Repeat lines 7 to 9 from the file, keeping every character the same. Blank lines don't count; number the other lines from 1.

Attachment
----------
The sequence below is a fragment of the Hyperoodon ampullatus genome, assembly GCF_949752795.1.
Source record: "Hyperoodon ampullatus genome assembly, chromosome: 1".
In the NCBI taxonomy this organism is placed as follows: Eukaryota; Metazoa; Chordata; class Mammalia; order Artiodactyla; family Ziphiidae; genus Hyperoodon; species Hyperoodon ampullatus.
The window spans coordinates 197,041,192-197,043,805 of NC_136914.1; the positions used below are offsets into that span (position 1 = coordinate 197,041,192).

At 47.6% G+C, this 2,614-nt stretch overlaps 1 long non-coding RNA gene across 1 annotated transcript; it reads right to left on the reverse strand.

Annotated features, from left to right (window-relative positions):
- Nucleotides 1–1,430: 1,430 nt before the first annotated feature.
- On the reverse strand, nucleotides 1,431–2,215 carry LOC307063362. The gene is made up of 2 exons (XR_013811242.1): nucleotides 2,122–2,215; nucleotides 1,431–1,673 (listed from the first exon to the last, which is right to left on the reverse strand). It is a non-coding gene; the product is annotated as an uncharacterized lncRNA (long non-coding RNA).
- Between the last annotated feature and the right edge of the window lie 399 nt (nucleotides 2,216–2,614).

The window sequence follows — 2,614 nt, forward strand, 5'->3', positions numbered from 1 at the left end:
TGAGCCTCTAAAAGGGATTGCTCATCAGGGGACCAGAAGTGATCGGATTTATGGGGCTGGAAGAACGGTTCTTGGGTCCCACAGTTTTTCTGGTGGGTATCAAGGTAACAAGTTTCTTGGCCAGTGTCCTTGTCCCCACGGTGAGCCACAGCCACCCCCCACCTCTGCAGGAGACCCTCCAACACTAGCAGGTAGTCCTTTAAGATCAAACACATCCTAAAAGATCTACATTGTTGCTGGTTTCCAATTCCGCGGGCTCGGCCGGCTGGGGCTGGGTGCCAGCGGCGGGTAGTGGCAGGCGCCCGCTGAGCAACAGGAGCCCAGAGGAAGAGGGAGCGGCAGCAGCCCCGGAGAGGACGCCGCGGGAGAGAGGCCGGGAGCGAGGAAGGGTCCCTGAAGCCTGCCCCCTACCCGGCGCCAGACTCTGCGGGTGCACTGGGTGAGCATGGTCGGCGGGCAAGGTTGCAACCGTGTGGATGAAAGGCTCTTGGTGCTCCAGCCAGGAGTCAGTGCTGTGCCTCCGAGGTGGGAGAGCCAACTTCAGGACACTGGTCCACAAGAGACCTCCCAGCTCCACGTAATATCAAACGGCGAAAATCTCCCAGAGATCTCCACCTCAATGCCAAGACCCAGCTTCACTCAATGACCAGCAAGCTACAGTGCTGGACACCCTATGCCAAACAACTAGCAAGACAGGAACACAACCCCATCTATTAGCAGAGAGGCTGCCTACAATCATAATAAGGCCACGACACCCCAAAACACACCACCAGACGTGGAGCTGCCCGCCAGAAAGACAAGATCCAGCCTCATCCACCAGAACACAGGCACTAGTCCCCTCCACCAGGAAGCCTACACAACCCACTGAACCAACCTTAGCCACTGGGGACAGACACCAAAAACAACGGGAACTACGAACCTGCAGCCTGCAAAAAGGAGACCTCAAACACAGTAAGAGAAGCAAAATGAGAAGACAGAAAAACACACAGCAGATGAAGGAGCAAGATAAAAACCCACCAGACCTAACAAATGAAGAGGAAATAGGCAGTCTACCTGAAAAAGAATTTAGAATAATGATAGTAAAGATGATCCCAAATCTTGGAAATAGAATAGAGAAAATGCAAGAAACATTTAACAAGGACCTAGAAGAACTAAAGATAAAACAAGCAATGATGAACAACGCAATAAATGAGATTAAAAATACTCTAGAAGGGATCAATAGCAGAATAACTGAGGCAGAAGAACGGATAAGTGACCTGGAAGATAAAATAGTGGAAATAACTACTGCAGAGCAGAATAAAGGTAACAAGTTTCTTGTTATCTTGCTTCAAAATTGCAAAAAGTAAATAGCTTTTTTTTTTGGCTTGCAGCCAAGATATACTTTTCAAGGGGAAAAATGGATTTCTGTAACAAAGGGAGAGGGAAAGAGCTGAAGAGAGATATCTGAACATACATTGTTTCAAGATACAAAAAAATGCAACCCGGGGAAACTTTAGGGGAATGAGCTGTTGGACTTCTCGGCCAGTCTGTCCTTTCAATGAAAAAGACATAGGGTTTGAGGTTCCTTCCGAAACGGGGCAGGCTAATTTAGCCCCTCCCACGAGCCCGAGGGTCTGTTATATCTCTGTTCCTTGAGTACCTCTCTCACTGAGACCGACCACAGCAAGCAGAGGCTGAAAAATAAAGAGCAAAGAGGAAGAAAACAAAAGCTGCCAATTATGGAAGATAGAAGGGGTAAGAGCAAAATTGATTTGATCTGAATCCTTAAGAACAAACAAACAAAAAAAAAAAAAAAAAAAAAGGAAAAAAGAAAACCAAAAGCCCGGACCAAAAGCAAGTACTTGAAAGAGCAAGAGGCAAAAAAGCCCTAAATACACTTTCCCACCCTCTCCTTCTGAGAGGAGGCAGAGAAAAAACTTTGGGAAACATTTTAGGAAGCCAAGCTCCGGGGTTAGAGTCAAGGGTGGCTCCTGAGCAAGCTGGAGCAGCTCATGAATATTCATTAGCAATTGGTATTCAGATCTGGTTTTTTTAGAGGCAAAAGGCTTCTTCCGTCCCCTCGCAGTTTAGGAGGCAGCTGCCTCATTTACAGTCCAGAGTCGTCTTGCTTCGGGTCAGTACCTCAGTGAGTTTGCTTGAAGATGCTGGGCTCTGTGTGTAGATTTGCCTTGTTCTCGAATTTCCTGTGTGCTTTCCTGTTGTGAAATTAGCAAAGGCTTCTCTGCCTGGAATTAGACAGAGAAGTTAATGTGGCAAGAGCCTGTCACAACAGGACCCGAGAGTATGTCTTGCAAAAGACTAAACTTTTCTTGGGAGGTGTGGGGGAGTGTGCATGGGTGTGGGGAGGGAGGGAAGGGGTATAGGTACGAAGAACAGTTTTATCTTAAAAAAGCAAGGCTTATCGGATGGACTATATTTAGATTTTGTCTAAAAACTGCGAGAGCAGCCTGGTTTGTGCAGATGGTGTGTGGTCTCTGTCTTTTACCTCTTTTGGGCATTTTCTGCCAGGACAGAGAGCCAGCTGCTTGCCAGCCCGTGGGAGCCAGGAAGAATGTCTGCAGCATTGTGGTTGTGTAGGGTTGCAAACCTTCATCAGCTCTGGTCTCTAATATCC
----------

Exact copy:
- Nucleotides 1–1,430: 1,430 nt before the first annotated feature.
- On the reverse strand, nucleotides 1,431–2,215 carry LOC307063362. The gene is made up of 2 exons (XR_013811242.1): nucleotides 2,122–2,215; nucleotides 1,431–1,673 (listed from the first exon to the last, which is right to left on the reverse strand). It is a non-coding gene; the product is annotated as an uncharacterized lncRNA (long non-coding RNA).
- Between the last annotated feature and the right edge of the window lie 399 nt (nucleotides 2,216–2,614).